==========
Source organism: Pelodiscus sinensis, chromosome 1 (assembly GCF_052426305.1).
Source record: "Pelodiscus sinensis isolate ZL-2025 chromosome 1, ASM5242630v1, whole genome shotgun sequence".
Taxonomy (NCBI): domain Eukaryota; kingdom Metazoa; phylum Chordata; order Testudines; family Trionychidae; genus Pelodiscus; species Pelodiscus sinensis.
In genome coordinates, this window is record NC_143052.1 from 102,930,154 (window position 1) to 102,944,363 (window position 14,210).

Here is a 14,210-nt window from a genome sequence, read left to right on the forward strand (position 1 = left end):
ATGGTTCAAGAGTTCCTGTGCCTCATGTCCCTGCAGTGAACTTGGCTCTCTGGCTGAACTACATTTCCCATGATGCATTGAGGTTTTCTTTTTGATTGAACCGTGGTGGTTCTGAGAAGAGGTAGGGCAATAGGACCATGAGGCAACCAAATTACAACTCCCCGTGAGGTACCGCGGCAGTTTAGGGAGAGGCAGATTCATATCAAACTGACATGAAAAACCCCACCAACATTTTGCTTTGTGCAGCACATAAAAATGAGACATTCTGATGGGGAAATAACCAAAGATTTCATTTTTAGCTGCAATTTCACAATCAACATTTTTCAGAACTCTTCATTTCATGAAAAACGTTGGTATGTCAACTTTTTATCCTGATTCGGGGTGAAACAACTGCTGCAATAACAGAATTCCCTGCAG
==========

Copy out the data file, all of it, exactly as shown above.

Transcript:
Source organism: Pelodiscus sinensis, chromosome 1 (assembly GCF_052426305.1).
Source record: "Pelodiscus sinensis isolate ZL-2025 chromosome 1, ASM5242630v1, whole genome shotgun sequence".
Taxonomy (NCBI): domain Eukaryota; kingdom Metazoa; phylum Chordata; order Testudines; family Trionychidae; genus Pelodiscus; species Pelodiscus sinensis.
In genome coordinates, this window is record NC_143052.1 from 102,930,154 (window position 1) to 102,944,363 (window position 14,210).

Here is a 14,210-nt window from a genome sequence, read left to right on the forward strand (position 1 = left end):
ATGGTTCAAGAGTTCCTGTGCCTCATGTCCCTGCAGTGAACTTGGCTCTCTGGCTGAACTACATTTCCCATGATGCATTGAGGTTTTCTTTTTGATTGAACCGTGGTGGTTCTGAGAAGAGGTAGGGCAATAGGACCATGAGGCAACCAAATTACAACTCCCCGTGAGGTACCGCGGCAGTTTAGGGAGAGGCAGATTCATATCAAACTGACATGAAAAACCCCACCAACATTTTGCTTTGTGCAGCACATAAAAATGAGACATTCTGATGGGGAAATAACCAAAGATTTCATTTTTAGCTGCAATTTCACAATCAACATTTTTCAGAACTCTTCATTTCATGAAAAACGTTGGTATGTCAACTTTTTATCCTGATTCGGGGTGAAACAACTGCTGCAATAACAGAATTCCCTGCAG